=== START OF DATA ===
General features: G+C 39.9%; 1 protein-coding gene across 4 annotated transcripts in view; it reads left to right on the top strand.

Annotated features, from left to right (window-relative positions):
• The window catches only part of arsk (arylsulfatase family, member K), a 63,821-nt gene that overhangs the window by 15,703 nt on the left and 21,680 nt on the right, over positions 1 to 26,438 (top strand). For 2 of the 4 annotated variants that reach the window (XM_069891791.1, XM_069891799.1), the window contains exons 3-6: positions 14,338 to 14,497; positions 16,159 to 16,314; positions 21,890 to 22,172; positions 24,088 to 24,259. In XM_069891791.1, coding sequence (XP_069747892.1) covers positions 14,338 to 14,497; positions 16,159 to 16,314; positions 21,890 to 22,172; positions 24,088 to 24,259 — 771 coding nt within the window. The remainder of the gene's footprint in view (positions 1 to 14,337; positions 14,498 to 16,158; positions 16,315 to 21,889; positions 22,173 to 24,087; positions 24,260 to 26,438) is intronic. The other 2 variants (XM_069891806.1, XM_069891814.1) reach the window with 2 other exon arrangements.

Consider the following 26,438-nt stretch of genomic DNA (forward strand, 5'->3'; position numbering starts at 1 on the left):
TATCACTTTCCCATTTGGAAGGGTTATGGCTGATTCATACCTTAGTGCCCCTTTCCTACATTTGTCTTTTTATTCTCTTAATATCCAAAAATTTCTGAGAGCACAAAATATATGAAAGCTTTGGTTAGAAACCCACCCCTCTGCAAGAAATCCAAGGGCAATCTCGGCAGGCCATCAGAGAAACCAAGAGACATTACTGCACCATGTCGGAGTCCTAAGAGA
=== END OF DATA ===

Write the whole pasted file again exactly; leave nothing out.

General features: G+C 39.9%; 1 protein-coding gene across 4 annotated transcripts in view; it reads left to right on the top strand.

Annotated features, from left to right (window-relative positions):
• The window catches only part of arsk (arylsulfatase family, member K), a 63,821-nt gene that overhangs the window by 15,703 nt on the left and 21,680 nt on the right, over positions 1 to 26,438 (top strand). For 2 of the 4 annotated variants that reach the window (XM_069891791.1, XM_069891799.1), the window contains exons 3-6: positions 14,338 to 14,497; positions 16,159 to 16,314; positions 21,890 to 22,172; positions 24,088 to 24,259. In XM_069891791.1, coding sequence (XP_069747892.1) covers positions 14,338 to 14,497; positions 16,159 to 16,314; positions 21,890 to 22,172; positions 24,088 to 24,259 — 771 coding nt within the window. The remainder of the gene's footprint in view (positions 1 to 14,337; positions 14,498 to 16,158; positions 16,315 to 21,889; positions 22,173 to 24,087; positions 24,260 to 26,438) is intronic. The other 2 variants (XM_069891806.1, XM_069891814.1) reach the window with 2 other exon arrangements.

Consider the following 26,438-nt stretch of genomic DNA (forward strand, 5'->3'; position numbering starts at 1 on the left):
TATCACTTTCCCATTTGGAAGGGTTATGGCTGATTCATACCTTAGTGCCCCTTTCCTACATTTGTCTTTTTATTCTCTTAATATCCAAAAATTTCTGAGAGCACAAAATATATGAAAGCTTTGGTTAGAAACCCACCCCTCTGCAAGAAATCCAAGGGCAATCTCGGCAGGCCATCAGAGAAACCAAGAGACATTACTGCACCATGTCGGAGTCCTAAGAGA